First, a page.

That was the background for Nazi policies and attitudes toward the United States between the late 1920s and President Roosevelt’s openly hostile Quarantine Speech of October 1937. Wanting to avoid a premature conflict, Hitler began to woo and appease Washington as soon as he took command of German foreign policy in 1933. In an interview with an American journalist that year, a mere three weeks after his appointment to the Reich chancellorship, he claimed to feel a “sincere friendship” toward the United States. Until 1936 the Nazi press consistently portrayed Roosevelt and the New Deal in a favorable light.

Meanwhile the cooperation that had developed between German and American industry during the 1920s continued. Ford and GM-Opel built cars, trucks, and even military vehicles, and the latter had 50 percent of the market by 1935. ITT took a 28 percent stake in Focke-Wulf’s bomber production. Huge posters on city billboards urged Germans to enjoy an ice-cold Coke. In 1936 Ferdinand Porsche, the father of the Volkswagen, studied Ford’s plants in Michigan, and in 1937 North German Lloyd advertised more than forty tours of industrial America. Not just steel bosses and engineers went. So did lawyers, marketing specialists, department-store managers, road engineers, and experts of all kinds. Even the German Labor Front organized three trips to study the U.S. economy in the spring of 1939.

Hitler’s plans for Germany’s future socioeconomic organization and culture, especially his architectural ambitions, continued to make frequent reference to the United States. The remodeled main railroad station for Berlin was to be larger than Grand Central Terminal in New York. A bridge to span the Elbe River between Hamburg and HarburgWilhelmsburg was to be the “largest bridge in the world,” so that Germans could say, in Hitler’s words, “What does America mean with its bridges? We can do the same.” When it turned out that soil conditions in Hamburg militated against achieving the same long span as San Francisco’s Golden Gate Bridge, he ordered that the lanes be broadened to obtain at least the same square footage. Berlin’s largest assembly hall, with a seating capacity of 180,000, was going to dwarf Carnegie Hall. “Modesty,” Hitler proclaimed in September 1941, “is the enemy of progress. In this respect we resemble the Americans. We are a demanding people.” Accordingly the German Stadium in the Party rally grounds outside Nuremberg was to accommodate 405,000 spectators.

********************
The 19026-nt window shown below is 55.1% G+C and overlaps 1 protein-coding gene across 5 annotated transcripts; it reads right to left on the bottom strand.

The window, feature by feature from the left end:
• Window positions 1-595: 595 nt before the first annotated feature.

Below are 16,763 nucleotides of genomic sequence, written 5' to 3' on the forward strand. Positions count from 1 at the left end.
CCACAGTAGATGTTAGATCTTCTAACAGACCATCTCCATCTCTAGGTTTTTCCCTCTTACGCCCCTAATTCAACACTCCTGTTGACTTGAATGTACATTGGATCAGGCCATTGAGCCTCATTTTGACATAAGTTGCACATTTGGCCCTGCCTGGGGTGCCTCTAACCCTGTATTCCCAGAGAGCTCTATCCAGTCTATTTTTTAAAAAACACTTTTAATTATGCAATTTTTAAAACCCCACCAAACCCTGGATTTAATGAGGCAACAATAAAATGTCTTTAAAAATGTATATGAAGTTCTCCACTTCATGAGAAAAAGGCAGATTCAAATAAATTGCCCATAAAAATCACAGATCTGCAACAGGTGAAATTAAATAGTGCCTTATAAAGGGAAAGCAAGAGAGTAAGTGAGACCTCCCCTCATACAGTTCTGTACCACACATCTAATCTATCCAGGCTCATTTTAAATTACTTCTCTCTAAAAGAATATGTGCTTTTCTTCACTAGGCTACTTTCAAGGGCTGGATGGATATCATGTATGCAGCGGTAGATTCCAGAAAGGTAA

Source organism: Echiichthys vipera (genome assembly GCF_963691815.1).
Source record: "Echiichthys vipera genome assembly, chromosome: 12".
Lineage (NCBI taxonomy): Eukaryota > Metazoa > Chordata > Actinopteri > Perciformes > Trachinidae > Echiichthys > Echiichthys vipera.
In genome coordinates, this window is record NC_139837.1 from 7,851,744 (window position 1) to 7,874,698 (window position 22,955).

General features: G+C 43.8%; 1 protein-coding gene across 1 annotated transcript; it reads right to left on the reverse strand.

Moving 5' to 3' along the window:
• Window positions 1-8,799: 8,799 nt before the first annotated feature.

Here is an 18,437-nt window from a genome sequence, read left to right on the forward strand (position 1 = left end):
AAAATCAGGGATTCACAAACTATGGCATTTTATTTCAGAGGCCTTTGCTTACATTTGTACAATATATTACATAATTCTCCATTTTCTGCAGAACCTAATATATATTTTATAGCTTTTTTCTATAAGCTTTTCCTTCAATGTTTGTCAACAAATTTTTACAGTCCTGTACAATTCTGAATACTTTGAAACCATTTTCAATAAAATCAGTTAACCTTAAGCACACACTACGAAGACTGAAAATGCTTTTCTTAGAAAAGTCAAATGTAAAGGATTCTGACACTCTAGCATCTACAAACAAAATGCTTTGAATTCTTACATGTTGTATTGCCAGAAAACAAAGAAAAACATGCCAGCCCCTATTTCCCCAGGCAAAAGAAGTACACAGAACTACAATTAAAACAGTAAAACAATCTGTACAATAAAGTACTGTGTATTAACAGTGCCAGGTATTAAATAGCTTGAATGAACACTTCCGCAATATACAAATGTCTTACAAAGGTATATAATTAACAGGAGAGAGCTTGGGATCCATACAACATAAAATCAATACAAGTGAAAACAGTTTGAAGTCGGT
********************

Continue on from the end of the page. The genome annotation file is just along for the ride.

In this climate of making American technology the yardstick, American cultural imports, like cinema and music, also kept their niche. Propaganda Minister Joseph Goebbels was a movie fan who had long recognized the power of the medium, and Hollywood films were shown widely in the 1930s. Greta Garbo, Joan Crawford, Katharine Hepburn, and Clark Gable were as well known as any German stars. Nazi censors became adept at approving escapist and romantic movies while Goebbels built up a film empire of his own, to counter Hollywood’s hegemony and produce films with strong ideological messages.

Propaganda Minister Goebbels built up a film empire to counter Hollywood with his own ideological messages.